Three hundred plus secondary school students from twelve Caribbean countries, eight days of field trips, lectures, debates and social events, a visiting scientist who works on equipment for space missions and leading scientists from industry, medicine and academia...what could this be? Nothing less than the 6th Caribbean Youth Science Forum of course!
The Caribbean Youth Science Forum - or CYSF, in short - is a dynamic, annual event which is hosted by the National Institute of Higher Education, Research, Science and Technology (NIHERST) with the support of the Ministry of Science, Technology and Tertiary Education (STTE). Some say it's the best kept secret of NIHERST, but others beg to differ...as each year the organisers are pressured to open up the Forum to larger numbers of participants!
First undertaken in 1999 as a project sponsored by the Organization of American States (OAS), the CYSF has become a key feature of the NIHERST calendar, being staged as an annual event since 2003. Its just concluded sixth edition has stayed true to its main objectives:
to develop innovative informal approaches and strategies to strengthen Science & Technology education in the region; to foster cooperation among Caribbean countries in Science & Technology popularisation; to encourage the pursuit of careers in Science and Technology; to promote interaction with regional and international scientists; to develop lasting friendships with students in other countries.
This year's CYSF took place during the period 29th July - 5th August 2007 and the Forum hosted participants from Antigua and Barbuda, Barbados, Cuba, Dominica, Grenada, Jamaica, St. Kitts and Nevis, St. Vincent and the Grenadines and Trinidad and Tobago.
The Opening Ceremony was hosted at the spacious Graduation Pavilion of the University of Trinidad and Tobago (UTT) at O'Meara and where the event was officially declared open by Dr. Cheryl Bennett, Associate Provost Quality Assurance and Accreditation of the UTT.
At the Opening Ceremony, students had their first introduction to the Forum's visiting scientist, Mr. Robert Rashford. The President and Chief Executive Officer of Genesis Engineering Solutions Incorporated, Robert Rashford was born in Jamaica, but now lives in the United States of America.
Honoured on several occasions by the National Aeronautics and Space Administration of the USA for his contributions to work on the Upper Atmosphere Research Satellite and the Hubble Space Telescope, he was well-received by the young participants, who engaged him at every opportunity during the Forum, with questions on his work as a design engineer.
The week of activities were based both at UTT and the University of the West Indies St. Augustine campus, the latter where the students also boarded on halls of residence. Students were totally immersed in the sights, sounds and sensations of science during the Forum. Over the course of three afternoon sessions, they debated for and against on topics ranging from cell towers in neighbourhoods, to construction of aluminium smelters to scientific literacy of the general public and the possible role of science and technology in poverty eradication.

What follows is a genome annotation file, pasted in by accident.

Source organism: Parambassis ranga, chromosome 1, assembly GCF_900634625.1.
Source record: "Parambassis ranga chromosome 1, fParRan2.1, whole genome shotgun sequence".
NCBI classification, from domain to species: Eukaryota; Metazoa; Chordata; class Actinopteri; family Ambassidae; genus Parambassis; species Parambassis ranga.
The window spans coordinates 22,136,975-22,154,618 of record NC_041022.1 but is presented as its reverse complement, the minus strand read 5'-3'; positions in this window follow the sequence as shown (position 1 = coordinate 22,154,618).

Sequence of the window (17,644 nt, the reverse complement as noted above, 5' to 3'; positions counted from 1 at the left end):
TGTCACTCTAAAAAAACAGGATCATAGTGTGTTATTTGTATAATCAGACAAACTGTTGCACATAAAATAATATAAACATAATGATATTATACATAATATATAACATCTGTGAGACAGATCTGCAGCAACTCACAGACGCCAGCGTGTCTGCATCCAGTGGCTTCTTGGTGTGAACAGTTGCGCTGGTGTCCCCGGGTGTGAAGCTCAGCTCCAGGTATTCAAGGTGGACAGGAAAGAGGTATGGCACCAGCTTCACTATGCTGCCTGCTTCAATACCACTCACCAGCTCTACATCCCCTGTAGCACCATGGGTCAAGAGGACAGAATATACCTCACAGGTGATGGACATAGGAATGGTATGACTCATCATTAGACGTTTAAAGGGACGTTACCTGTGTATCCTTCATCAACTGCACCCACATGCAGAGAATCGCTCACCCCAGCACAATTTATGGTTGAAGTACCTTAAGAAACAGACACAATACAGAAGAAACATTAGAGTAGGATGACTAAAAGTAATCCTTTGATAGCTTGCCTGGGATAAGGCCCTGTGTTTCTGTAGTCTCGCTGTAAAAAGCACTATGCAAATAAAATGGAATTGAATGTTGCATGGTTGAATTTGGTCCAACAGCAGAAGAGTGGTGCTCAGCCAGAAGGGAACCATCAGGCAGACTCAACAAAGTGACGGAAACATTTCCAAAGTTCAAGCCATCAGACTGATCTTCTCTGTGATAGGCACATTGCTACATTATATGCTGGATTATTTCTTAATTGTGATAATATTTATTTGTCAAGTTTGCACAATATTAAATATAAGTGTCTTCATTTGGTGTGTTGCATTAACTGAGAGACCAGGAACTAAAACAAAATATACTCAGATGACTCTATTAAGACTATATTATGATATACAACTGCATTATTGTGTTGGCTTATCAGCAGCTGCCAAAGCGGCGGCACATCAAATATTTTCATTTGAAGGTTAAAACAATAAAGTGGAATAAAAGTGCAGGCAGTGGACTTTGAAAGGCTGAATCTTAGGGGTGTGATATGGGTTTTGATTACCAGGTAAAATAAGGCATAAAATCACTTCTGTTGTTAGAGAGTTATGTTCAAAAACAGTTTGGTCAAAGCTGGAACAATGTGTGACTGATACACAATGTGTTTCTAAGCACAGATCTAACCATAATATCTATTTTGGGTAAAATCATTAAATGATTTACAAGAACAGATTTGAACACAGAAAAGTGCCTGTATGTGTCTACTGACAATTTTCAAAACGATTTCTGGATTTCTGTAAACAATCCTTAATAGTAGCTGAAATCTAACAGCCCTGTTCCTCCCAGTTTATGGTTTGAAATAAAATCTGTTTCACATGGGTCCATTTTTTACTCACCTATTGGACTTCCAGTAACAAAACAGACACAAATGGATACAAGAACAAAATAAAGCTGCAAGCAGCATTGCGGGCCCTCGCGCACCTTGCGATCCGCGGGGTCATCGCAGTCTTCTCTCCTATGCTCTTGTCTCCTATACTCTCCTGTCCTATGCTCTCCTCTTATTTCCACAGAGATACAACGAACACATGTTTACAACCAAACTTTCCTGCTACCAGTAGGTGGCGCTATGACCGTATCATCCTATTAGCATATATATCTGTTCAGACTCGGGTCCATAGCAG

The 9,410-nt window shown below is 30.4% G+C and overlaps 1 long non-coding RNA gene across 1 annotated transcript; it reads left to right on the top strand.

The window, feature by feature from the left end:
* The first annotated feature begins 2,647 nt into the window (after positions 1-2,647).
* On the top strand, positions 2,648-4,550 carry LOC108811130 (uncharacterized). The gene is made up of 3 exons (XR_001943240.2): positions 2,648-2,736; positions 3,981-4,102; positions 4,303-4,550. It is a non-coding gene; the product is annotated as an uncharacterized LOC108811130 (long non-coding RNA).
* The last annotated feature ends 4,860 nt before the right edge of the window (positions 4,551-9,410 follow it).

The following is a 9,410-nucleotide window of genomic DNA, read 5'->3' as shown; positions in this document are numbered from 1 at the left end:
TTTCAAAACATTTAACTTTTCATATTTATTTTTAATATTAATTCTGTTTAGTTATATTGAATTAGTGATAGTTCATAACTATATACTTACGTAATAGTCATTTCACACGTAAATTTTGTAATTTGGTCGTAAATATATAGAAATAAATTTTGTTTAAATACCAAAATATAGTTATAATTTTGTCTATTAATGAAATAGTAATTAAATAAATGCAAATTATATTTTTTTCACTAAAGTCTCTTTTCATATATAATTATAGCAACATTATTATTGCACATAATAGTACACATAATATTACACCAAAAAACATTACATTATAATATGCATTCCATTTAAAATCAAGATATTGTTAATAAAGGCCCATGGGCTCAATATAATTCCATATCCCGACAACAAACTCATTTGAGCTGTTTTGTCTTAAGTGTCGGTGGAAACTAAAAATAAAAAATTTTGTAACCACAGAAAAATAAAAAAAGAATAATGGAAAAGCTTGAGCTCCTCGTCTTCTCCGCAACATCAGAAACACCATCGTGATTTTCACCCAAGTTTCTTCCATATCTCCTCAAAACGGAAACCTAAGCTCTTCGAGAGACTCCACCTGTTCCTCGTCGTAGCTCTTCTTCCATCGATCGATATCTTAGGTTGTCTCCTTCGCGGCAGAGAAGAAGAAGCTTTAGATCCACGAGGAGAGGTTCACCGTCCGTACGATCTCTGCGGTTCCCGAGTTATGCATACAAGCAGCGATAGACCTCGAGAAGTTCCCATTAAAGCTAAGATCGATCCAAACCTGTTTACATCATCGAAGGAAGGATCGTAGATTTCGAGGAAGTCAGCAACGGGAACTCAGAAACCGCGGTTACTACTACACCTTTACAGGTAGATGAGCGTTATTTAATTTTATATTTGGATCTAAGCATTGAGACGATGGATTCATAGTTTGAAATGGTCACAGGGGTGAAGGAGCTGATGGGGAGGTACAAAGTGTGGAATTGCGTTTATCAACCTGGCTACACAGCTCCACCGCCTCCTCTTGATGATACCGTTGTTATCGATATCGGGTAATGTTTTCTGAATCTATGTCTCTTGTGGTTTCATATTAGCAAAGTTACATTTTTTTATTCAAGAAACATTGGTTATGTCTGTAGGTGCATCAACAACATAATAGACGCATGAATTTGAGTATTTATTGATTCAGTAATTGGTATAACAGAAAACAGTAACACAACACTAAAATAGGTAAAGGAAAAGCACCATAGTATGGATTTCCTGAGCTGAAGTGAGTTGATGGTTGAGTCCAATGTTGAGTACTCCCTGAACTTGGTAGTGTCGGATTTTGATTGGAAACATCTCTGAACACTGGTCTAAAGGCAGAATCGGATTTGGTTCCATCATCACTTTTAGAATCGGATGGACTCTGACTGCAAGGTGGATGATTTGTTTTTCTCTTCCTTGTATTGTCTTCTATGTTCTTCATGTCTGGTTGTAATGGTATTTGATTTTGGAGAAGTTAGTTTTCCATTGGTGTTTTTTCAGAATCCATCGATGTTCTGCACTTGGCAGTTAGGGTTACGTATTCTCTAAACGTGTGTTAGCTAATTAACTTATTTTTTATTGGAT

In two morning sessions, the three hundred-plus participants were shuttled to various destinations to see science in action at more than ten institutions including the Forensic Science Centre, the Asa Wright Nature Centre, the Caribbean New Media Group, Caribbean Airlines, and the Trinidad and Tobago Bureau of Standards. Some got to sit in a plane's cockpit, to understand the concepts of wildlife conservation, to see high-tech infrastructure in a food processing plant, and to understand the operations of winning, compressing and transporting liquefied natural gas.
Nine plenary lecture sessions enabled them to find out about the various programmes offered at the UTT, to understand the process of ideation to creation, to understand the intricacies of the development of science projects, and to learn more about various science disciplines including physics, medicine, and engineering. A formal dinner with scientists also provided greater opportunities for one-to-one interface between the students and the specialists.
The Forum was not without its special times for fun and despite the long hours of each day, the social activities were not to be overlooked in this Caribbean integration exercise. Participants took in their favourite 'flick' at movie night at Caribbean Cinemas 8, partied hearty at the C-Hall fete, trekked into the forest for a dip in Mermaid Pool, and engaged in fierce competition on Sports Day. A special concert event entitled "Caribbean Night" was put on by the participants and proved to the entire audience that scientists can sing, dance and act too!
The CYSF wound up on Sunday 5th August, with all participants wishing that they could come back again next year. It will however be another cohort of students who will derive the benefit and contribute to the staging of the next CYSF in 2008. Who knows? Perhaps even that CYSF will upstage this one in being the most dynamic, exciting and rewarding forum in science for our future regional scientists!